Transparency in governance
Thursday 28 July 2011By:
- Judith Smyth
The News of the World furore reminds us of the fundamental importance of good governance in government and public life. At the heart of good governance is good behaviour of course, but unless we want our public leaders to be reclusive, isolated people we need to be reminded from time to time of the vital importance of openness, and when necessary, formal declarations of interest.
When I am providing support and challenge to public boards and to individual board members I use the tried and tested Good Governance Standard for Public Services, which OPM and The Chartered Institute of Public Finance and Accountancy (CIPFA) developed and published in 2004. It came out of the work of the Independent Commission on Good Governance in Public Services, established by OPM and CIPFA in partnership with the Joseph Rowntree Foundation.
The standard includes a chapter on behaviour, values and probity. People nod seriously but take this for granted. It is only when we do some work on typical scenarios faced by most of the 500,000 or so members of governing bodies that the real complexity emerges.
I find that the following are useful questions, which help people to understand this important aspect of good governance. I hope that by having really personal conversations about these everyday situations that governors have at least a better than even chance of making the right decisions about whether and what to disclose on record.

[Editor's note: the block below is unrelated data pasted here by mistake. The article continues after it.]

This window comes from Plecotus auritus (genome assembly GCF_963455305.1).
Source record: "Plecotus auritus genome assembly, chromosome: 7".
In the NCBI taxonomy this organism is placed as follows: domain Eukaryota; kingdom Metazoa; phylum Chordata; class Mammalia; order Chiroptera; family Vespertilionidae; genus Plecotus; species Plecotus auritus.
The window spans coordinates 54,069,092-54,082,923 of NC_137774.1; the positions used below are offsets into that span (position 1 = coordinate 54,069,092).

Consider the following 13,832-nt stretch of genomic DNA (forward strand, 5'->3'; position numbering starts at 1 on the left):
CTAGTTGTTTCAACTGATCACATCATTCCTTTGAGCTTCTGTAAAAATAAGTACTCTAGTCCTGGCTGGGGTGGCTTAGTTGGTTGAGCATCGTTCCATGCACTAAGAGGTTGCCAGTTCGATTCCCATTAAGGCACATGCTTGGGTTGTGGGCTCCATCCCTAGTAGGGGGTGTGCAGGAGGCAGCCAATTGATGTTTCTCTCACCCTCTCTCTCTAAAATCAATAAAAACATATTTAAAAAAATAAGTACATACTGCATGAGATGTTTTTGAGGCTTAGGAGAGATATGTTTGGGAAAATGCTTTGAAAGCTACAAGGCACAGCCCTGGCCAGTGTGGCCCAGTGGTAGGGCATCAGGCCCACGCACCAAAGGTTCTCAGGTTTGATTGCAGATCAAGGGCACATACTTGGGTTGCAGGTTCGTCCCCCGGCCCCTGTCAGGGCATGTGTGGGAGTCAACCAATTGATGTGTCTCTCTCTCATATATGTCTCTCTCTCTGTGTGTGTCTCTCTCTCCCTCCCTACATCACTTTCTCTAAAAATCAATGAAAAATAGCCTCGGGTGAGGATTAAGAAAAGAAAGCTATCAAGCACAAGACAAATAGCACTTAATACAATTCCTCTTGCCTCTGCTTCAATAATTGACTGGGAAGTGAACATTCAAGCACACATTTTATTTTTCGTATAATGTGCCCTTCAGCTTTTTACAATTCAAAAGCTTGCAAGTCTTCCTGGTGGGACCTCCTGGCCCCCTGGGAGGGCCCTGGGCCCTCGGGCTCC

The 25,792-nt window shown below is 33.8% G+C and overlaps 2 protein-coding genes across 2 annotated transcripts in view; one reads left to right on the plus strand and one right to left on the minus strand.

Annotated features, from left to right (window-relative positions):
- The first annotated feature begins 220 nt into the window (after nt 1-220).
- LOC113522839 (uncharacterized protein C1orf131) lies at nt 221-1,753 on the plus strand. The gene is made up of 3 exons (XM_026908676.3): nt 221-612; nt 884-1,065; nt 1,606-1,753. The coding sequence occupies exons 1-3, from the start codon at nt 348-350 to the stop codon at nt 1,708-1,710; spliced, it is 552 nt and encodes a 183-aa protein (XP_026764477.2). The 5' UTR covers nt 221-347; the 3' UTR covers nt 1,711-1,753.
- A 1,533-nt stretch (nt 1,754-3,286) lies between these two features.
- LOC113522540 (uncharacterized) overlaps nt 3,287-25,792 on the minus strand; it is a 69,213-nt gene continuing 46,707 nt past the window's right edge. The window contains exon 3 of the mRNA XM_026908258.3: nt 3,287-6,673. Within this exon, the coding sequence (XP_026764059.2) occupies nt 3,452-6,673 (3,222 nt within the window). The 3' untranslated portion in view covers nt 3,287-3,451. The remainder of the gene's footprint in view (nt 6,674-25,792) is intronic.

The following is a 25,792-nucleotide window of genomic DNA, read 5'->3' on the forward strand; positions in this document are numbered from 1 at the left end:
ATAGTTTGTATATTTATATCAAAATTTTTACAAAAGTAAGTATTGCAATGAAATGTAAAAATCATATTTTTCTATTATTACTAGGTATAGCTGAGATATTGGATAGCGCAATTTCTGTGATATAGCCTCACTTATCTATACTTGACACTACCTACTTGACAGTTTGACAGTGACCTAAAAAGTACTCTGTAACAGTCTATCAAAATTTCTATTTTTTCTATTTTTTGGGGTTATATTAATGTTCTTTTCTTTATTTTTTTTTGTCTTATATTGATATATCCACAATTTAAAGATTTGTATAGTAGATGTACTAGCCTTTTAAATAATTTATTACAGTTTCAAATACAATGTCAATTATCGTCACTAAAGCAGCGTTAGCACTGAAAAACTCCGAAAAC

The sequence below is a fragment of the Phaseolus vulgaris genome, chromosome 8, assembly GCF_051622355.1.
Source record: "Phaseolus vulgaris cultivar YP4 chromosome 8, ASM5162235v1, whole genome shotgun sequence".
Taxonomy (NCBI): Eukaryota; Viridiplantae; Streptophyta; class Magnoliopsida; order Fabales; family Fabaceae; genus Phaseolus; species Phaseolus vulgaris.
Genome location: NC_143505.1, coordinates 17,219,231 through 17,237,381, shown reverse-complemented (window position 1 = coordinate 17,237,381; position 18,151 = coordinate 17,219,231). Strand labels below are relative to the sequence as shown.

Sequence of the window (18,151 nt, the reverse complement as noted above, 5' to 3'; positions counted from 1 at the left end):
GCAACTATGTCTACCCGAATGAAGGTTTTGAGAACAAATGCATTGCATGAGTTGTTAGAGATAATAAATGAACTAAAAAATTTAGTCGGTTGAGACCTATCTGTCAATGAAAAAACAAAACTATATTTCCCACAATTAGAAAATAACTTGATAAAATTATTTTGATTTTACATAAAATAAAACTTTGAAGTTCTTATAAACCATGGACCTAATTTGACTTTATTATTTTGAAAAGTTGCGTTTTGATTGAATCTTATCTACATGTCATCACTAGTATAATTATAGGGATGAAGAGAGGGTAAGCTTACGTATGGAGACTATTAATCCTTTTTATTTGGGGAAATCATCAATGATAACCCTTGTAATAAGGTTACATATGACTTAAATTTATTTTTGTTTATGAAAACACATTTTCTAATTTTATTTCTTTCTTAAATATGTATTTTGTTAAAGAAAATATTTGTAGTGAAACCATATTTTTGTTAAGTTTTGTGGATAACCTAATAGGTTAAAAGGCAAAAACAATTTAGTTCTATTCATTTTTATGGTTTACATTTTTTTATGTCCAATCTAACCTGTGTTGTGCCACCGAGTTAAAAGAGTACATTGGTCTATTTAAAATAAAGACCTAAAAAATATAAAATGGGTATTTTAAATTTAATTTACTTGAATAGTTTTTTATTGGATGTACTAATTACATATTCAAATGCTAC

- You meet a neighbour or friend who complains about a service you are governing. Are you clear about your complaints policy? Do you give them special attention? When might it be appropriate to escalate the process yourself?
- You are invited to a charity fundraising dinner by a contractor working for the organisation? How do you react? Who do you tell?
- An employee of the organisation on which you are a board member becomes a good friend. How can you avoid actual and perceived conflicts of interest arising?
- Your brother-in-law runs a contracting business, which wants to tender for business with the organisation of which you are a board member. What do you do?
These are complicated human problems, which in many ways can only get worse as local government, schools and the NHS choose to outsource services and as we seek to involve local community-based organisations in public services. Openness and transparency are, of course, the answer to all the above questions, but that does not mean that the decisions are easy or that the press will not from time to time make the governance job extremely challenging even for the most honourable people.